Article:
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Wednesday, May 26, 1999 Published at 20:15 GMT 21:15 UK


World: South Asia

Eyewitness: Under fire in Kargil

India says this army post was destroyed by Pakistani mortar

By Altaf Hussain in Kargil

The 100 kilometre long road to Kargil beyond the Kashmir valley looks like a border.

Indian artillery guns are deployed at many points along the road and they were fired as I drove by.

A family fleeing their house for safety told us 12 shells fired by Pakistani troops had fallen on their village on Wednesday morning.


[ image: Indian guns at the ready in Dras]
Indian guns at the ready in Dras
As we talked we could hear the Pakistani shells overhead. We saw Indian helicopters bringing the wounded soldiers to an army transit camp at Matayan.

Military convoys were moving on the highway carrying reinforcements from Srinagar - artillery as well as troops.

The route has been closed to civilian traffic for more than two weeks. Half a dozen taxis carrying journalists have been the only vehicles allowed along the highway since Tuesday.

We were asked to keep a distance of at least one kilometre between our cars to avoid high casualties in case a shell hit the road.

Cross-border shelling

The section of Dras along the highway was completely deserted, with only two families left behind.

The majority of people living in Kargil have fled too, but some were still around when we reached there on Tuesday.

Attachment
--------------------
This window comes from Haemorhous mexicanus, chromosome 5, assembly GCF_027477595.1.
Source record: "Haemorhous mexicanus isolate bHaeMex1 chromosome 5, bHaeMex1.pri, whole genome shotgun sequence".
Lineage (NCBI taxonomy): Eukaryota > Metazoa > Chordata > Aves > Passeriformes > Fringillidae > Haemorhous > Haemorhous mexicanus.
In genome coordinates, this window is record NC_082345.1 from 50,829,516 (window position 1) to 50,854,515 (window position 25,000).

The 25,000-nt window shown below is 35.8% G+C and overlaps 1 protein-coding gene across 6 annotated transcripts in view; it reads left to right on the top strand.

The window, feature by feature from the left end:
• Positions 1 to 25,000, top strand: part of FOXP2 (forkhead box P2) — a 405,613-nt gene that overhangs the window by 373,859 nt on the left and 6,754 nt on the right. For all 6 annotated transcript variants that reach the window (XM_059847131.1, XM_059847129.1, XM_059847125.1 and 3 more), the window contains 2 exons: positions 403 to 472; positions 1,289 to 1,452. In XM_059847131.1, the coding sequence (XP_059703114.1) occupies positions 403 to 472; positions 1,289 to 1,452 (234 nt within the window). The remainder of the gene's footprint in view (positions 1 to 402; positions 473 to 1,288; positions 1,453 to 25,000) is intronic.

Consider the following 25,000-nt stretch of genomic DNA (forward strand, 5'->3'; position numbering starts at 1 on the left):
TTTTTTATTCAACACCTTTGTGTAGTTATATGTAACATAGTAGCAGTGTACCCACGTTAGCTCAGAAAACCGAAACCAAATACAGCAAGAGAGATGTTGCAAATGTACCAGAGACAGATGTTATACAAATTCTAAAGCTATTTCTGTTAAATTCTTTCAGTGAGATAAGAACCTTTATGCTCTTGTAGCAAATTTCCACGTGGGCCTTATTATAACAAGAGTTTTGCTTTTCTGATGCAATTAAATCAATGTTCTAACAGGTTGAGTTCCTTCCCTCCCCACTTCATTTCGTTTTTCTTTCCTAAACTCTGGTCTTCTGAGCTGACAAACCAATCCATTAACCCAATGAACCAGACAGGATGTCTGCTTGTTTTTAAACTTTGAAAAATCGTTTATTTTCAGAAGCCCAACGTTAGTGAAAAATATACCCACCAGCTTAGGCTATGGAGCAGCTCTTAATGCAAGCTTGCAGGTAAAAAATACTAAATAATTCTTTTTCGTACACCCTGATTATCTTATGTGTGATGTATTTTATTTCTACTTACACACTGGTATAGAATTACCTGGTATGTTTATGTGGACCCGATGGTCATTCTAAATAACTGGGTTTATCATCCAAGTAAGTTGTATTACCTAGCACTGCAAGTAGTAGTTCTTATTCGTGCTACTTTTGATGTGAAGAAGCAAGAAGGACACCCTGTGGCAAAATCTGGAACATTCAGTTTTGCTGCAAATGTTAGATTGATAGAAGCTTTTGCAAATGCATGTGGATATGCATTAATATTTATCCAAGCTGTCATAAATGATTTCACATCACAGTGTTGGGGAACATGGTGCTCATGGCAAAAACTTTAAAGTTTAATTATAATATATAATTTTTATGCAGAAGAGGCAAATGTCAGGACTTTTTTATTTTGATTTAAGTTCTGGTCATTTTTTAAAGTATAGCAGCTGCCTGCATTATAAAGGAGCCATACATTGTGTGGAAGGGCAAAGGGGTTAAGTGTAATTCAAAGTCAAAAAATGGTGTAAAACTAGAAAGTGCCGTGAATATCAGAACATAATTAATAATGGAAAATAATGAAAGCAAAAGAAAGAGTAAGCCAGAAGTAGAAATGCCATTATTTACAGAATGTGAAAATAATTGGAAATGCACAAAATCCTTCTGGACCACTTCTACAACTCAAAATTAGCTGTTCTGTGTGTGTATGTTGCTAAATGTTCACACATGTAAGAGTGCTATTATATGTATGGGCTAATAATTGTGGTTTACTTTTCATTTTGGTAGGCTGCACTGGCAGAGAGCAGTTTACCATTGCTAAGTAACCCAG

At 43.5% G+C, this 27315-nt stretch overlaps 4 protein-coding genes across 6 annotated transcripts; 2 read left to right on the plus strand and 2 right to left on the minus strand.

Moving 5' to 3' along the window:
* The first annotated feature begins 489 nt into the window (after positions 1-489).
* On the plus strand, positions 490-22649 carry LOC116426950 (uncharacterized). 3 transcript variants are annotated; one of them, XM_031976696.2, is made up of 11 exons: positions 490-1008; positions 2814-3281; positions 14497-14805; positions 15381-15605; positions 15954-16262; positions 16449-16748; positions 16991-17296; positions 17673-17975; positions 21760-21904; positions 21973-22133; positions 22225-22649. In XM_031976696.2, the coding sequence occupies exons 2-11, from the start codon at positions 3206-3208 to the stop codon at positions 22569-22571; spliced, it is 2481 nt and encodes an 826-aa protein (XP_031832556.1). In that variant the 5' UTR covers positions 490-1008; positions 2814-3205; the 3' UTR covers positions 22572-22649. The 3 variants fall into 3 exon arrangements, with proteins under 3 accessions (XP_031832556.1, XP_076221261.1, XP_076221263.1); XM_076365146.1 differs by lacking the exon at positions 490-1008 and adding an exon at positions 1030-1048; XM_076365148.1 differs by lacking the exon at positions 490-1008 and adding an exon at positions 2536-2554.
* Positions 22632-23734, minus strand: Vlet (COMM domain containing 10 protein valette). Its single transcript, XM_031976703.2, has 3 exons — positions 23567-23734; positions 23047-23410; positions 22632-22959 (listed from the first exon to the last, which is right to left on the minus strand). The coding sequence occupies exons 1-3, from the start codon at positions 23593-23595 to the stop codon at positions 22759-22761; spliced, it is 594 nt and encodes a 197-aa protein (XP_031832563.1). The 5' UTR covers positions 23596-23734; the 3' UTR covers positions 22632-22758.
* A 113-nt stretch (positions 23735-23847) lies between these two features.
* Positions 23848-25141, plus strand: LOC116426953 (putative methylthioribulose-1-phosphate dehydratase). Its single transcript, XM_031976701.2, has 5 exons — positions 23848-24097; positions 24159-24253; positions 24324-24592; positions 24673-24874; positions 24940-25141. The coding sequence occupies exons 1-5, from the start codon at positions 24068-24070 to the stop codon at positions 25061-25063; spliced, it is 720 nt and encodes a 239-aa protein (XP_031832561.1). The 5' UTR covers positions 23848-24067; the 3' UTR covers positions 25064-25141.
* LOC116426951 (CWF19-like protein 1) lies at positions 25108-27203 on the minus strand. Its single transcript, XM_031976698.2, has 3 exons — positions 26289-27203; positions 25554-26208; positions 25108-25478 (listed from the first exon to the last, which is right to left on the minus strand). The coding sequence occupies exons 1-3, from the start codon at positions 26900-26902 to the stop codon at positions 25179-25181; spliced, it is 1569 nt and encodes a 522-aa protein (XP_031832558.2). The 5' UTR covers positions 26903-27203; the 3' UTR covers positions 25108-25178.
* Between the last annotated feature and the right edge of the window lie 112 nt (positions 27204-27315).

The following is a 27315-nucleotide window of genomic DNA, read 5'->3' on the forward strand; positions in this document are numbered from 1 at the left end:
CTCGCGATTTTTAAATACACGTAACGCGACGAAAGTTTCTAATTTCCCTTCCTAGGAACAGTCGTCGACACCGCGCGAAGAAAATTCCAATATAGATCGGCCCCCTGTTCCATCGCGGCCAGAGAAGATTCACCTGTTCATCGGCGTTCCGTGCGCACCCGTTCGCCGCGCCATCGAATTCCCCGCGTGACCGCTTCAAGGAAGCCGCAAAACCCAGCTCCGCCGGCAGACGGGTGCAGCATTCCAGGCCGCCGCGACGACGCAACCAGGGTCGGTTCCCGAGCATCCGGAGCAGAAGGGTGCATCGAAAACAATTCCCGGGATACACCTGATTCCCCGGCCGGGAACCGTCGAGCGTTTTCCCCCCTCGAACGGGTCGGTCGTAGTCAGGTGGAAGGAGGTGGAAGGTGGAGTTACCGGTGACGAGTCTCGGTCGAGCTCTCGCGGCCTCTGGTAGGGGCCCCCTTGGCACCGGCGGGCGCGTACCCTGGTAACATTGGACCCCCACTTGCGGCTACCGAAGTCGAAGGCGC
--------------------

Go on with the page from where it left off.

They told us to watch out for shells flying over the town at night. And they did.


[ image:  ]
Kargil has been affected by cross-border shelling for the past three years. The authorities gave money to families to build undergound shelters, but the residents say they cannot keep their families, particularly children, confined to these shelters for days on end.

A government minister Kamar Ali Aqhoon says the experiment has failed.

Some of the people fleeing Dras and Kargil are living with their relatives in the predominantly Buddhist district of Leh.

But a Buddhist organisation there is reported to have approached the district authorities to move the refugees out.

This has caused resentment amongst the people of Kargil who are Muslims.

I saw posters on the walls denouncing the attitude of the Buddhist organisation.

Kargil is facing a shortage of essentials such as fresh vegetables and kerosene due to the suspension of civilian traffic along the Srinagar-Kargil highway. Mr Aqhoon said supplies are unlikely to be resumed before next month.

Returning from Kargil, I was in for a surprise as I entered the Kashmir valley.

A number of tourists from several Indian states were sipping drinks outside a cafe at Sonamarg, unaware of what was happening just 40 kilometres away on the other side of the Zojila pass.





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